The height of the ground floor has a big impact on the experience of the building from both the sidewalk and inside. Take a full 20 feet for your ground floor if you can. This allows the most flexible street level—one that lends itself to a rich mix of uses and can accommodate interesting double-height spaces. If a 20-foot floor-to-floor height is not available, get as much as you can. If possible, don’t drop below 12 feet, which can still support vibrant retail or a raised residential unit.
Retail flexibility. Because buildings have a long lifespan, it’s important to make a ground floor that is not only a contemporary amenity, but also one that can be adapted over time. For example, a new building in a transitioning neighborhood may not be able to support traditional retail when it first opens. Communities’ needs and fortunes can change drastically. Build a flexible ground floor with small spaces that can stand on their own—great for independent local businesses—and eventually be joined together to create larger spaces for more-established tenants.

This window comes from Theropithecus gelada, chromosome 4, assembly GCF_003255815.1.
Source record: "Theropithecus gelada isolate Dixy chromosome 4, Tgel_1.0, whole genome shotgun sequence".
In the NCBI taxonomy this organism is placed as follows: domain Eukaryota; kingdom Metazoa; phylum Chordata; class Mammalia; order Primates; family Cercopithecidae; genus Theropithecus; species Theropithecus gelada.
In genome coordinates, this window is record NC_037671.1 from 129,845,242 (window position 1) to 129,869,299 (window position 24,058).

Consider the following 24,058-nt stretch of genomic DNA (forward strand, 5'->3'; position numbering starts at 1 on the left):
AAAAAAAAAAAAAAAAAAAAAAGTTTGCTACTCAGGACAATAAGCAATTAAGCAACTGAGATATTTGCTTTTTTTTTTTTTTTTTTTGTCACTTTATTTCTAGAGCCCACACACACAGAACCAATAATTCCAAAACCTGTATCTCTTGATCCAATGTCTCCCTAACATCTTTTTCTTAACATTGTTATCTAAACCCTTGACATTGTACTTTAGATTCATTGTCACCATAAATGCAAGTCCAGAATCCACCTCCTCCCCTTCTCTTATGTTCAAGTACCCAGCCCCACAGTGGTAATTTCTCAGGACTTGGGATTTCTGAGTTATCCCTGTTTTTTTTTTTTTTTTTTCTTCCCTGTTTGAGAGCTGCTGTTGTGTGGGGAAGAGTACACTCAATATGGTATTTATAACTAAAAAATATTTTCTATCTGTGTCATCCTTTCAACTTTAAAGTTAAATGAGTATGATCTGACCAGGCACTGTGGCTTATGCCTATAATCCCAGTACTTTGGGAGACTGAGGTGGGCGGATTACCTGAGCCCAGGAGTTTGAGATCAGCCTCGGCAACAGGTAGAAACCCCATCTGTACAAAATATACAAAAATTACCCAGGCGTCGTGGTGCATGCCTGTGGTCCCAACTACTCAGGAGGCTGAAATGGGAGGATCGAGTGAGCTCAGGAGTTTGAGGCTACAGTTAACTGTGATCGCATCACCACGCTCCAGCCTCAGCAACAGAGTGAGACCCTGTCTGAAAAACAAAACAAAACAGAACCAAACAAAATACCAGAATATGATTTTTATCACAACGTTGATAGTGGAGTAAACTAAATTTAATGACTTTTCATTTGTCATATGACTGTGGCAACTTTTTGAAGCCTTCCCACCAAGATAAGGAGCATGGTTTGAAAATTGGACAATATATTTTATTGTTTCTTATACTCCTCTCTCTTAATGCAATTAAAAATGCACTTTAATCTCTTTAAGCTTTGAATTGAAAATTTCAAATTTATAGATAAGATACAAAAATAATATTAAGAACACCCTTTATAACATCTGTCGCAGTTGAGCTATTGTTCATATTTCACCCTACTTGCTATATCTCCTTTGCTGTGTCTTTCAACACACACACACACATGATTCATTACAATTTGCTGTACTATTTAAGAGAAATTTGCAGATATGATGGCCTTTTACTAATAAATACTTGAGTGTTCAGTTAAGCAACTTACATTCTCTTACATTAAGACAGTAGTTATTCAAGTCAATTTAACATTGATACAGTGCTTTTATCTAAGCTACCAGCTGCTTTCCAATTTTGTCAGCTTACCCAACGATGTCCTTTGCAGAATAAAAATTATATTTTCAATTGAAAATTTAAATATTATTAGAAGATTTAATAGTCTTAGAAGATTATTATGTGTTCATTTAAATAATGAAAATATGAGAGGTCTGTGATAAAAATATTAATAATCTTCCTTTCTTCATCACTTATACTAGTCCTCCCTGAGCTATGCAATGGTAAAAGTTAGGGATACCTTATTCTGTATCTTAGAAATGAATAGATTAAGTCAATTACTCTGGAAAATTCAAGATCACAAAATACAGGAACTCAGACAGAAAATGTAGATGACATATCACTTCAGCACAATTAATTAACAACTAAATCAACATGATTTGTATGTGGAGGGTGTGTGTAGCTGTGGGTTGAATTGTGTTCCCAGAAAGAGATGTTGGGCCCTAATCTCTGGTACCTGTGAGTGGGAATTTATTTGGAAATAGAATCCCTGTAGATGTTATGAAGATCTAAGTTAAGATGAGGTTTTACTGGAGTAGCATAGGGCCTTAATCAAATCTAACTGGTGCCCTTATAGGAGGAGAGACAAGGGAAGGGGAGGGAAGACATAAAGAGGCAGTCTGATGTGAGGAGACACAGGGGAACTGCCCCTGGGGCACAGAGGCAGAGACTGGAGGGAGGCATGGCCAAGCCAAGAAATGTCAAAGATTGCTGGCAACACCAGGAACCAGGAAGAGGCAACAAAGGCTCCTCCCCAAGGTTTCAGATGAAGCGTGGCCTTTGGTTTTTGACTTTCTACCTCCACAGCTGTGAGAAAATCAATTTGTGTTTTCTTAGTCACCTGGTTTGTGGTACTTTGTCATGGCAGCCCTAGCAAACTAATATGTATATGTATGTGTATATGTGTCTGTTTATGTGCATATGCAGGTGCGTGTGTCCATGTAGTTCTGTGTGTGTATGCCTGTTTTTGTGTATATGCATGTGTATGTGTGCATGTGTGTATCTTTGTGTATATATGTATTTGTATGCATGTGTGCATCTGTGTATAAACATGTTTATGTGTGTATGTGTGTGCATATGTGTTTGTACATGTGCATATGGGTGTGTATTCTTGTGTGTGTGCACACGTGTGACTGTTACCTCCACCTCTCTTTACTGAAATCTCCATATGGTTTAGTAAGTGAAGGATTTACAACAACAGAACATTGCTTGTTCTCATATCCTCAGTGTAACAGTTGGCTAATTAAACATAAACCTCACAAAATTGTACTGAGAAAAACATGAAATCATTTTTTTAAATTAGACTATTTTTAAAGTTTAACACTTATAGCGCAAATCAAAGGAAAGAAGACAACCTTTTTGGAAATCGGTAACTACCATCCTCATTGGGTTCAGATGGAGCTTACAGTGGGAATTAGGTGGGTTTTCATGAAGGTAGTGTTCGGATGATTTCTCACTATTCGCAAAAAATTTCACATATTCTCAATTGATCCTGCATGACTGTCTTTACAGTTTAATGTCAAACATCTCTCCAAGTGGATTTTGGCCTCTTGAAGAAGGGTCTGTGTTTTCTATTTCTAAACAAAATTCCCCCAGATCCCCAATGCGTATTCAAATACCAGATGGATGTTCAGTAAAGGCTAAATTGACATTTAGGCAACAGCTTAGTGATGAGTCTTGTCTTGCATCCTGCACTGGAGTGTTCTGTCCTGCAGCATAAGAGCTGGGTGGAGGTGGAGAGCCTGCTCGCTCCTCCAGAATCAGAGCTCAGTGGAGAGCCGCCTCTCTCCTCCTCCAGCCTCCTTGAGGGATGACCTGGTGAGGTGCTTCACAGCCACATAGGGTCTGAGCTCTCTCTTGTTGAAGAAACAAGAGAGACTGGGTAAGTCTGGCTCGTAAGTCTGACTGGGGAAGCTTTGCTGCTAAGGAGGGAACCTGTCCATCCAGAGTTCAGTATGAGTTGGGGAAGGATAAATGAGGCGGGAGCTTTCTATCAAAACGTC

Space for people. Whatever the height of the ground floor, look for opportunities to set the building back from the street or to widen the sidewalk—or both, if possible. This extra space enlarges the public realm, making it more inviting and hospitable to passersby.
Ample space in this zone gives you a chance to provide places for cafe seating, bike parking, and other elements that connect the building and its occupants to the neighborhood. On a retail frontage, this active space is where tenants can express themselves and draw people in. Provide room for shops and restaurants to personalize with seating, signage, and other displays. Over time, this customizable zone between the building edge and the public space will evolve, and a varied and organic streetfront will emerge.